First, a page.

SWEDEN - The chief executive of the Swedish pension buffer fund, AP3, has given back the bonus she received last year for strong 2007 performance an in effort to quell the public outcry against bonuses.
Hessius is not the first pension manager to return her bonus but she may be the first to return a bonus received for strong performance in 2007, when AP3 saw returns of 5%.
Hillesöy said: "It was on her own initiative."
Hessius did not receive a bonus in 2008 because AP3 posted negative returns of 19.8% last year
The bonus structure at pension funds and other financial providers in Sweden have come under increased scrutiny as losses mounted across the board reflecting the global economic downturn.
Hillesöy said: "It's very difficult to communicate (the reasons behind receiving) a bonus in this climate."
Last year, the government had actually increased the bonus structure to allow up to four months of additional pay, up from two. Now, said Hillesöy, the Ministry of Enterprise Energy and Communications is debating whether or not to lower the bonus ceiling back to two months.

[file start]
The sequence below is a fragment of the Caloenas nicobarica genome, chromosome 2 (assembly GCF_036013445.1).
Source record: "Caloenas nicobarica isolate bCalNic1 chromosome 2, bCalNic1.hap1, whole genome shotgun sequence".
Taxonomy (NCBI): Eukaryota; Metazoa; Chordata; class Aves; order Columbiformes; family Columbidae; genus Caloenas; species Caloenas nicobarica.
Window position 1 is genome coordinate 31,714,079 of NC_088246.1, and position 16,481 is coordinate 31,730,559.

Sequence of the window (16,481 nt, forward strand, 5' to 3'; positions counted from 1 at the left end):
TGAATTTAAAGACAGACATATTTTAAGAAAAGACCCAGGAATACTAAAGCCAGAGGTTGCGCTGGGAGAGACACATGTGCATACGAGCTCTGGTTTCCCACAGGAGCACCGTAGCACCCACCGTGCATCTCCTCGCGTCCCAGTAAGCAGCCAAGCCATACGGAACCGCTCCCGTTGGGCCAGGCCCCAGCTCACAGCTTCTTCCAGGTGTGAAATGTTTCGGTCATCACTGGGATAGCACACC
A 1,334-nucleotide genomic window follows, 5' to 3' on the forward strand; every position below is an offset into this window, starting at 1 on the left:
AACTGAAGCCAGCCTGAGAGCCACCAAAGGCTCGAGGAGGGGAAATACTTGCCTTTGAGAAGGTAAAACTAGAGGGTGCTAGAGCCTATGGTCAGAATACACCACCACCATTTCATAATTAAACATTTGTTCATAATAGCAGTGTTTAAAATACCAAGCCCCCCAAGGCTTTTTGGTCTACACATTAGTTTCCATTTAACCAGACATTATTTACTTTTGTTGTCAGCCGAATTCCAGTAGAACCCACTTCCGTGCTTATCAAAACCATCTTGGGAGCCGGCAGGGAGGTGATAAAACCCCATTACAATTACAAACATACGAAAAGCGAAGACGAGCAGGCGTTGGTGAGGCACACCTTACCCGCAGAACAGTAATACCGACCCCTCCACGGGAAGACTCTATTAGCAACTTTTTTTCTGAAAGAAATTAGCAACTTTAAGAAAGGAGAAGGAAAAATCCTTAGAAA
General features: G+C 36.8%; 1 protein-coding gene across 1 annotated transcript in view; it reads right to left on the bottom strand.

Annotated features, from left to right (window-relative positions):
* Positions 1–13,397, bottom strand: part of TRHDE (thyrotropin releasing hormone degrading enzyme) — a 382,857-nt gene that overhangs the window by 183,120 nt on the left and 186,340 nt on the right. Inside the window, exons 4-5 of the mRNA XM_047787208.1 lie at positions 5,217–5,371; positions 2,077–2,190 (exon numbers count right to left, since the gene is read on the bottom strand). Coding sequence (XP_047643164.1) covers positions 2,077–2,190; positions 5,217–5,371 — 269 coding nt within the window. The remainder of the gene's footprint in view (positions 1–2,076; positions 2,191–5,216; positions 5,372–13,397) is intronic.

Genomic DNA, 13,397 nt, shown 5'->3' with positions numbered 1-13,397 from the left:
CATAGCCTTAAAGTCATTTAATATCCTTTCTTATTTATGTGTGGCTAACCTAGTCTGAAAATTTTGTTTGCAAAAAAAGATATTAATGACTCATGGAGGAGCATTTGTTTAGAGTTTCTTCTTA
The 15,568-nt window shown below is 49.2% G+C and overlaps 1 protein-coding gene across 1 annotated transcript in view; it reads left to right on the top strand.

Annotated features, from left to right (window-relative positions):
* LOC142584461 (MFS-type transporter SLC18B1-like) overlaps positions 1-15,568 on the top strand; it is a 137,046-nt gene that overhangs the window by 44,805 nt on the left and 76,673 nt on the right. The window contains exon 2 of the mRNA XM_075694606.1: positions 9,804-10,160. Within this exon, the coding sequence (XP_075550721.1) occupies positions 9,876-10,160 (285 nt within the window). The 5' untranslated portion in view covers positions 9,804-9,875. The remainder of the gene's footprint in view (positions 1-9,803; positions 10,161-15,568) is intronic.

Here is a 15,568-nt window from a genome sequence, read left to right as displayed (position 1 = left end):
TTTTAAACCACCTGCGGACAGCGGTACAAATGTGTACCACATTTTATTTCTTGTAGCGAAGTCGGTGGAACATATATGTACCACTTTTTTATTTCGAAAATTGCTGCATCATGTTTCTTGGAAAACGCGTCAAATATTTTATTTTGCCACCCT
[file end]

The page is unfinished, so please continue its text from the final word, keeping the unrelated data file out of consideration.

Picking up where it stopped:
Hillesöy said: "The government has gotten a lot of criticism for changing the rules last July." Håkan Lind, spokesman at the Ministry, did not immediately return a call for comment.
AP3, however, is moving ahead of any government decision.
"Since the debate has been going on we have decided to partially go back to our old system which means that the ceiling for management team will be lowered from 4 to 2 months possible performance-based bonus. Moreover, no bonus will be paid to anybody within AP3 for 2009 if the results for the Fund for 2009 is negative." said Hillesöy.She added that the CEO and Head of Risk and Financial control are not part of the performance-based incentive scheme.
Other Swedish funds have also returned their bonuses. Last week, executives at pension manager AMF returned their bonuses after a local paper has highlighted the firm paid over SEK1m in bonuses for 2008 performance. (Global Pensions, 16 March 2008)
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